Around 40% of all of our daily activities are habits. That is 40% of the time, we are not making conscious decisions about what we are doing. This is actually a good thing. Habits are efficient. Thinking is exhausting. It consumes energy and willpower. Think of thinking/decision making as a resource and we can only use up so much of that resource a day. As with any resource, we want to use it as wisely as possible. Habits let us save the thinking/decision making resource for the more important decisions.
So habits are good . . . . . . . well sort of. Habits are good at making conserving our thinking/decision making resource. Whether a given habit is a good or bad decision, depends on whether the outcome of that decision is consistent with your long term healthy goals. So much of our success depends on ensuring our habits are supporting our long term goals.
According to The Happiness Advantage: The Seven Principles of Positive Psychology That Fuel Success and Performance at Work by Shawn Anchor we can change our habits with really small changes. Shawn argues that if you make good habits 20 seconds easier to accomplish you are significantly more likely to actually do that habit. He uses his efforts to practice guitar as his habit. Simply by getting a cheap guitar stand and moving it to a more convenient location was all it took to start practicing. Similarly, making a bad habit 20 seconds harder to accomplish makes it much more likely we will not do this habit.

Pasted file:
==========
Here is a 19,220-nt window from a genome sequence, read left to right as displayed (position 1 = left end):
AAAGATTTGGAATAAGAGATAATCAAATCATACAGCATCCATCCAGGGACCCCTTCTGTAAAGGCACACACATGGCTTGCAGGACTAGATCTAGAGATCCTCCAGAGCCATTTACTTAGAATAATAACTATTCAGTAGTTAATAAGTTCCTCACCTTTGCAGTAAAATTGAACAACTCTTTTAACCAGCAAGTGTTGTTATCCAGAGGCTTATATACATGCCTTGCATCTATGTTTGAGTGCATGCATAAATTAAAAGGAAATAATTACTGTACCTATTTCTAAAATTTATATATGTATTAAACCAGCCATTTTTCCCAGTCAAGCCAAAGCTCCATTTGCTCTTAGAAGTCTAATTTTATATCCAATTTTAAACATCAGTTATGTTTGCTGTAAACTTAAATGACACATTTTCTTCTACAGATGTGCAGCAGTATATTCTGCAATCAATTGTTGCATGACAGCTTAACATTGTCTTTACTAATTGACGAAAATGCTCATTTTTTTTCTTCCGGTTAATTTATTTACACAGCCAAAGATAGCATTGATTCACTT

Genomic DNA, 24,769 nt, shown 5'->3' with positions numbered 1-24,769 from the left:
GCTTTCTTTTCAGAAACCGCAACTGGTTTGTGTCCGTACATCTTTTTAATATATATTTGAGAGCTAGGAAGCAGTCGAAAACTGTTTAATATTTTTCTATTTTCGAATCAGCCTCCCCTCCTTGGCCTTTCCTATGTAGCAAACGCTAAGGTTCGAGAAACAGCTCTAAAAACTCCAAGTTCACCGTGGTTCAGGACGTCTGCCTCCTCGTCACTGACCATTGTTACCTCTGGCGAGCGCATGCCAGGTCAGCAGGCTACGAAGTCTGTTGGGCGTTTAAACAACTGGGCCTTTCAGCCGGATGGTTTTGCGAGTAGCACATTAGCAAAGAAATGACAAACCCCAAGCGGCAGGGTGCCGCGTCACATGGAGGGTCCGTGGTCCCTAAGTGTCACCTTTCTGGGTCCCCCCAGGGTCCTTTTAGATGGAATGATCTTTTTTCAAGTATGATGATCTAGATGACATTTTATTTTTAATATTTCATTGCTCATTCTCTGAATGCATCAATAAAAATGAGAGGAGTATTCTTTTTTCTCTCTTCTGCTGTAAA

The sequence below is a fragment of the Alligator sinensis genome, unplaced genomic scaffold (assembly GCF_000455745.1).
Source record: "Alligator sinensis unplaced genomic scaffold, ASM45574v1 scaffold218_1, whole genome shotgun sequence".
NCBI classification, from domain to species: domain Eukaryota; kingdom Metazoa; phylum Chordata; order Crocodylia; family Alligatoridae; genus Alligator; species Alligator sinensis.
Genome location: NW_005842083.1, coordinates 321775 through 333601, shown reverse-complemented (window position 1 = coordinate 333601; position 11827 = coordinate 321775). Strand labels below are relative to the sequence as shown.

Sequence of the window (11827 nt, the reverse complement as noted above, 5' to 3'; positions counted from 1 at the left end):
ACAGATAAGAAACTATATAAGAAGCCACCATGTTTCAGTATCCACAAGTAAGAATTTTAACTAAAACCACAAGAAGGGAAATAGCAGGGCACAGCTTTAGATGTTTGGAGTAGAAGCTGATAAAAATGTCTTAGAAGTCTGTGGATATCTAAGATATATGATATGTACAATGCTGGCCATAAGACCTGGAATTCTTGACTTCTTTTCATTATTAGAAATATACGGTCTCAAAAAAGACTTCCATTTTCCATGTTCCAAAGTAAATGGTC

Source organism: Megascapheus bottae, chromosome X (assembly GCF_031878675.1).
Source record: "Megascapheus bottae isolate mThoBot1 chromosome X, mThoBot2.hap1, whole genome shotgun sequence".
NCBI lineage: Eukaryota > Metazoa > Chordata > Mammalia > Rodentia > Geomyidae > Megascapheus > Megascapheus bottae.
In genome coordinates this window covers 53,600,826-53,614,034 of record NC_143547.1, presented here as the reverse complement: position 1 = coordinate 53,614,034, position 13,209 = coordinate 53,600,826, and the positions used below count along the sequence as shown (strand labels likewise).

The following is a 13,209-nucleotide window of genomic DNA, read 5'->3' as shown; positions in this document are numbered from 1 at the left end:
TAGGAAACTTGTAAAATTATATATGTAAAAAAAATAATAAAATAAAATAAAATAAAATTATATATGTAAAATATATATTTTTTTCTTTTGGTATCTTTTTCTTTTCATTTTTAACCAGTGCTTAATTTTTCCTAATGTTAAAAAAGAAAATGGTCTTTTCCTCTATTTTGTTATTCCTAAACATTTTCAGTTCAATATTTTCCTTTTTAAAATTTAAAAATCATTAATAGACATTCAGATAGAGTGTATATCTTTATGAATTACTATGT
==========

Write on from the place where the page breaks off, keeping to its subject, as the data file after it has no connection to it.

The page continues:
We can apply this lesson in our personal habits, our professional habits, our team habits and even in our customer habits. Big changes come from small changes consistently applied. Look at how you can make good things just a little bit easier and make bad things just a little bit harder. That little bit will accumulate over time. It will make a big difference in your life. Just start today.